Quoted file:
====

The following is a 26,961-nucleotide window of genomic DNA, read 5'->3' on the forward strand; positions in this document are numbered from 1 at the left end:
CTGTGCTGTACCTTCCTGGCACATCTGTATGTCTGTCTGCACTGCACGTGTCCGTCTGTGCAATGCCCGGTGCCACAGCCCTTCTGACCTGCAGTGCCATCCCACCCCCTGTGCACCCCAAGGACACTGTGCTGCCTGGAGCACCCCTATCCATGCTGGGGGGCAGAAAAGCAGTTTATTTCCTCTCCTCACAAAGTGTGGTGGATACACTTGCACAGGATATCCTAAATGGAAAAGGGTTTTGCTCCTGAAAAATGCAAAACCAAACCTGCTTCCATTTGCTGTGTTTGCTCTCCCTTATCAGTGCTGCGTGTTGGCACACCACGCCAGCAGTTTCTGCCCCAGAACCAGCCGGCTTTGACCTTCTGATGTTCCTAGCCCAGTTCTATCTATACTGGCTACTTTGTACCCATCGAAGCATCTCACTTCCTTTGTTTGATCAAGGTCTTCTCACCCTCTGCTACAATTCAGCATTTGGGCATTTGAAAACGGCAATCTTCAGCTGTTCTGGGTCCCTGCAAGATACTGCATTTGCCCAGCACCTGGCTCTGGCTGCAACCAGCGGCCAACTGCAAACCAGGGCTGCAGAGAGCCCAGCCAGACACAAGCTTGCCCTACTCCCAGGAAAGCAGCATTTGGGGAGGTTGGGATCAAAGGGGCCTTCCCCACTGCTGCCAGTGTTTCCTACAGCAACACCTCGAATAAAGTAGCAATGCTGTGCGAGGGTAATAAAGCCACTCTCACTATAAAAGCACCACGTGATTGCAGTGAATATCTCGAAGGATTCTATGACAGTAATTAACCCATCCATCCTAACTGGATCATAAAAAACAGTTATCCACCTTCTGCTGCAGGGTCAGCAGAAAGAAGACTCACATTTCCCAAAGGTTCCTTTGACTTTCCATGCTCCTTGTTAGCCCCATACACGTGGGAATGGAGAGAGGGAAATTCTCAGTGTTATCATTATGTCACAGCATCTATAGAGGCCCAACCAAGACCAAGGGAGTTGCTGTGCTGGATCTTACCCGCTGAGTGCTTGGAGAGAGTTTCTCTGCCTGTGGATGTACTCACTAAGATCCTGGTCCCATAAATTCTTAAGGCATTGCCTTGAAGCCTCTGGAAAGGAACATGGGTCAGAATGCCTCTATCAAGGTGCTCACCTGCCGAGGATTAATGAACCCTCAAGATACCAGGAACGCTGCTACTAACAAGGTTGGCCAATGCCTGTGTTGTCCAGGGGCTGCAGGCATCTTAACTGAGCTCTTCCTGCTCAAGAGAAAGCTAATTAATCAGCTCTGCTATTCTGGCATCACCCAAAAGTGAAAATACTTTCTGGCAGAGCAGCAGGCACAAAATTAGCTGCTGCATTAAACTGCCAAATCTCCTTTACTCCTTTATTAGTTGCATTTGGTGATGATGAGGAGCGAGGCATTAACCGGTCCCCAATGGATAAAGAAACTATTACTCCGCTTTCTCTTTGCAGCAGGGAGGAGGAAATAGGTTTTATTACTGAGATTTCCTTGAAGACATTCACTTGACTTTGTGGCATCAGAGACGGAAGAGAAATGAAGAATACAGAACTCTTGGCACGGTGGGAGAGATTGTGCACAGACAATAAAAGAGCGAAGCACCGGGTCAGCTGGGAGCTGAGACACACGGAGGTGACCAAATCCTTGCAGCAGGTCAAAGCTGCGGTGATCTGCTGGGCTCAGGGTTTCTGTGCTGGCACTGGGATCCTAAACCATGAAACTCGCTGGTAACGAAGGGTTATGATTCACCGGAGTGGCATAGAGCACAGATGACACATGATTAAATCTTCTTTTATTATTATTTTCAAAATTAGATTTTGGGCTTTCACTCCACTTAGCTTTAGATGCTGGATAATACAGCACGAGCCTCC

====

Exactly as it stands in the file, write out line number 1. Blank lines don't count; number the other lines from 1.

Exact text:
The following is a 26,961-nucleotide window of genomic DNA, read 5'->3' on the forward strand; positions in this document are numbered from 1 at the left end: